Regina v Straffen: CCA 20 Aug 1952

The defendant had been arrested for murders of young girls, but after being found unfit to plead, he was committed to Broadmoor. While he escaped another girl was murdered, and he was charged. The prosecutor sought to bring in evidence of admissions made at Broadmoor and of the earlier allegations.
Held: The Judges’ Rules were intended to control the admission of statements made to the police, not statements alsewhere. The statement was admissible. The defendant had denied the murder but in doing so had admitted the earlier murders. The general rules is not to admit such evidence. The similar fact evidence could be described as evidence of pure propensity to commit crimes similar to that with which he was charged.
Slade, Devlin, Gorman JJ
[1952] 2 QB 911
England and Wales
Citing:

  • Cited – Makin v Attorney-General for New South Wales PC 12-Dec-1893
    The accused had been charged with the murder of an infant who had been given into their care by the child’s mother after payment of a fee. They appealed after admission of evidence that several other infants had been received by the accused persons . .
    [1894] AC 57, [1893] UKPC 56
  • Cited – Harris v Director of Public Prosecutions HL 1952
    The House discussed the principle laid down in Makin’s case as to the admission of similar fact evidence.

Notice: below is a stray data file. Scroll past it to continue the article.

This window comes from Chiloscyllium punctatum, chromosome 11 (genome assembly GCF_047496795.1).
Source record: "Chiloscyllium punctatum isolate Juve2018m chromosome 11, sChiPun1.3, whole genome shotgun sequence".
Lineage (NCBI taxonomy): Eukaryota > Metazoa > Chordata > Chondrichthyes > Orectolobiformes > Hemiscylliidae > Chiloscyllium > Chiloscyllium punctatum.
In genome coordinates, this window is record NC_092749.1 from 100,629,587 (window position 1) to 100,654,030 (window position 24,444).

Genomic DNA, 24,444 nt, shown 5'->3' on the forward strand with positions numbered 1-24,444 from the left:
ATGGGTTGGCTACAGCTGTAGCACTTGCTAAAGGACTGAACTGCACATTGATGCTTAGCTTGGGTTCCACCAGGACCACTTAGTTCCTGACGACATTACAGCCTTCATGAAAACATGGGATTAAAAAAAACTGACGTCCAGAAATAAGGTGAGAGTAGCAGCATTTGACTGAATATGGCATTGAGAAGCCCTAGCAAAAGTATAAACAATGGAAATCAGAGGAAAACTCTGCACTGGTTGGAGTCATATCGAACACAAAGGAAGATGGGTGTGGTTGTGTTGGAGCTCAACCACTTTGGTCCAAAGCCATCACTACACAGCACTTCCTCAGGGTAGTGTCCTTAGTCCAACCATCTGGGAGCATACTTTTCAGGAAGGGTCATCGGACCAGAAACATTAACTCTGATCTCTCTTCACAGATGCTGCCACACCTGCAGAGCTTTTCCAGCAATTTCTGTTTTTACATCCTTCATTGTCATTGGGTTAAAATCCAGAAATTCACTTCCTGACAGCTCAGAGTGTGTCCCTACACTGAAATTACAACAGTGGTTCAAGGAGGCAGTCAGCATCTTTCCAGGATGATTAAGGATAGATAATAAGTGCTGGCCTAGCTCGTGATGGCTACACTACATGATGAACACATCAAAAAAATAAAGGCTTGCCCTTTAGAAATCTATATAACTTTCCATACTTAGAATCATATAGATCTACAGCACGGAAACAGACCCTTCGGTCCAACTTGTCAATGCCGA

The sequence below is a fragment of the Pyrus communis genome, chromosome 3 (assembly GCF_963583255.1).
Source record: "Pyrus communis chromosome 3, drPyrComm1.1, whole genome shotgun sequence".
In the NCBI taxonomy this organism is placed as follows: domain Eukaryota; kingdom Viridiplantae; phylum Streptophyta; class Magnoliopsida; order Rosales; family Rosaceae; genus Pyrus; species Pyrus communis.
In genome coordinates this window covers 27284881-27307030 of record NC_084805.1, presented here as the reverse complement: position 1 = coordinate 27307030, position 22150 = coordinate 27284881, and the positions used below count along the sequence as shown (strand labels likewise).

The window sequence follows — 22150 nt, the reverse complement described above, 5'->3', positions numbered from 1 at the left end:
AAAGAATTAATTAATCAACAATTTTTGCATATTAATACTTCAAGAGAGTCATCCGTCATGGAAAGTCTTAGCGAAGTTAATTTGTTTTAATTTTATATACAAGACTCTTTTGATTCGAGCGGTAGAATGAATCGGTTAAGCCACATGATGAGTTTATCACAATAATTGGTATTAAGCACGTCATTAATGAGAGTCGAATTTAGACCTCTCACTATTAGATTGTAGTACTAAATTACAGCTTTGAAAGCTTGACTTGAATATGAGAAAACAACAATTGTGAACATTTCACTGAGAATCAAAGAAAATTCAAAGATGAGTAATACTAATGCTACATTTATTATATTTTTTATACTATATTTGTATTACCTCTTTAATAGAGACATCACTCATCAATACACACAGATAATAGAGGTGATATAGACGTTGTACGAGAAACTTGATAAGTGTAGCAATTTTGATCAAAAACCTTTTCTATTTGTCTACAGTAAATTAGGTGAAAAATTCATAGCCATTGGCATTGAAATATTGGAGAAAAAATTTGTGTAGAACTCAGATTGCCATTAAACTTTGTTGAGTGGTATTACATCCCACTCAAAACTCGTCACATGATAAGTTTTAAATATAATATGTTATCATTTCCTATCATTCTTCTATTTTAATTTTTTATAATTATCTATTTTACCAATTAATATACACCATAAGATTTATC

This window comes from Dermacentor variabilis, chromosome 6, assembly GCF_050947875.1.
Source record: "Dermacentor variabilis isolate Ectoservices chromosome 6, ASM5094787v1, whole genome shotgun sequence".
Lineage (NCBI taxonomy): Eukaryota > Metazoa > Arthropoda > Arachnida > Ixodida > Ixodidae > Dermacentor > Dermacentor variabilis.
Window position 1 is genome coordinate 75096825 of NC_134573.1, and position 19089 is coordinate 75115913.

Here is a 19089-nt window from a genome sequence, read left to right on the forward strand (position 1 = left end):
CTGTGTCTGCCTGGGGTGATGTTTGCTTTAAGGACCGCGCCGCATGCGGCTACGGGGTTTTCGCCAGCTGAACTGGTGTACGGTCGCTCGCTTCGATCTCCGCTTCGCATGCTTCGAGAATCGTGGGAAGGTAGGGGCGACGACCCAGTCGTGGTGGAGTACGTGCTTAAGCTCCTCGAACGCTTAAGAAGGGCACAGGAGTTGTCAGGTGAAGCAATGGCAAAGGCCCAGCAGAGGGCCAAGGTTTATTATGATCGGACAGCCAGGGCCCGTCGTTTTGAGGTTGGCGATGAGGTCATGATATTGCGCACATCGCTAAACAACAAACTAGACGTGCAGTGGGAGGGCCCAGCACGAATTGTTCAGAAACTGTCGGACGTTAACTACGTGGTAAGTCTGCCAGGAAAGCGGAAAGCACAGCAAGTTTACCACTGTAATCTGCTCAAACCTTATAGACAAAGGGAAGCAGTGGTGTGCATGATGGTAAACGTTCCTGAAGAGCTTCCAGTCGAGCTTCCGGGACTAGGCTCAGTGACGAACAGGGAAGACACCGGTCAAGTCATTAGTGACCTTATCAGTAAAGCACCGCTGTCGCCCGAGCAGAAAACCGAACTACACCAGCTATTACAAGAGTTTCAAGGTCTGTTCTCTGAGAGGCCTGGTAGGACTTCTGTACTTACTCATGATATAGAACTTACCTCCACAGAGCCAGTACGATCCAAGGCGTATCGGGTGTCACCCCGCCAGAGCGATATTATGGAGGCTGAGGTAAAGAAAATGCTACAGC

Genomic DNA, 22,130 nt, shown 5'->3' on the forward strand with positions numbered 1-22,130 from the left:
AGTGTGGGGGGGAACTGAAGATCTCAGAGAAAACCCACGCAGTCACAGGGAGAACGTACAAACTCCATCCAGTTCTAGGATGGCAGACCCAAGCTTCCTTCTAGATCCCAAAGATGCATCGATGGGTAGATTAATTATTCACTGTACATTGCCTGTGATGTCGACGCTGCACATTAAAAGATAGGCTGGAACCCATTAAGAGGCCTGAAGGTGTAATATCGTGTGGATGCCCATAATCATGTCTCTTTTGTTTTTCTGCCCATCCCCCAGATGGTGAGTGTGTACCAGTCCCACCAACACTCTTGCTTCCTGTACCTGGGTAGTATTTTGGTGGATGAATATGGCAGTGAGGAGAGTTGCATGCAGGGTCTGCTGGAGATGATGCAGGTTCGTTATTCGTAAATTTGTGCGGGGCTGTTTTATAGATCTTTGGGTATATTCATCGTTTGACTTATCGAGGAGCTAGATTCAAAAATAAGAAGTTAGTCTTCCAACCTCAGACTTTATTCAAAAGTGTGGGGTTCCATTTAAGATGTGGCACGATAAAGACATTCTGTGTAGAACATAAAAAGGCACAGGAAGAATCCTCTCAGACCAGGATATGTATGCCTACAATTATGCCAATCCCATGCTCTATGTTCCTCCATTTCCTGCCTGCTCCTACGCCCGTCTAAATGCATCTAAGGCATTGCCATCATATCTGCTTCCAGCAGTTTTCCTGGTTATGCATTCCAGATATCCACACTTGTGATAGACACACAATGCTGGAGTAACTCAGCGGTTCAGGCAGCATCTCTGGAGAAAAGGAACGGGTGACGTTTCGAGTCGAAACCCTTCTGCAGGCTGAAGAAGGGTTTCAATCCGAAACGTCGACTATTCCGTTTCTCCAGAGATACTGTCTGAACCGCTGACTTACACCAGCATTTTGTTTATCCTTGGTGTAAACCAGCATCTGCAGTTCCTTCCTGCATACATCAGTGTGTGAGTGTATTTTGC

Held: After approving the case, Lord Simon said: ‘It is, I think, an error to attempt to draw up a closed list of the sort of cases in . .
    [1952] 1 The Times LR 1075
  • Cited – Perkins v Jeffery 1915
    Similar fact evidence might be admitted to help identify the defendant. . .
    [1915] 2 KB 702, 31 TLR 444, 113 LT 456
  • Cited – Thompson v Director of Public Prosecutions HL 1918
    The defendant was charged with gross indecency against boys. The defendant denied that he was the offender. Evidence was admitted that on arrest the defendant was in possession of powder puffs and that a search of his rooms uncovered indecent . .
    [1918] AC 221, (1918) 13 Cr App R 61

Cited by:

  • Cited – O’Brien v Chief Constable of the South Wales Police CA 23-Jul-2003
    The claimant sought damages for malicious prosecution, and sought to adduce similar fact evidence. The defendant appealed an order admitting the evidence.
    Held: Comparisons between admission of similar fact evidence in civil and criminal . .
    [2003] EWCA Civ 1085, Times 22-Aug-03, Gazette 02-Oct-03
  • Cited – O’Brien v Chief Constable of South Wales Police HL 28-Apr-2005
    The claimant sought damages against the police, and wanted to bring in evidence of previous misconduct by the officers on a similar fact basis. They had been imprisoned and held for several years based upon admissions which they said they had . .
    [2005] UKHL 26, Times 29-Apr-05, [2005] 2 WLR 1038, [2005] 2 All ER 931, [2005] 2 AC 534

These lists may be incomplete.
Updated: 02 December 2020; Ref: scu.186039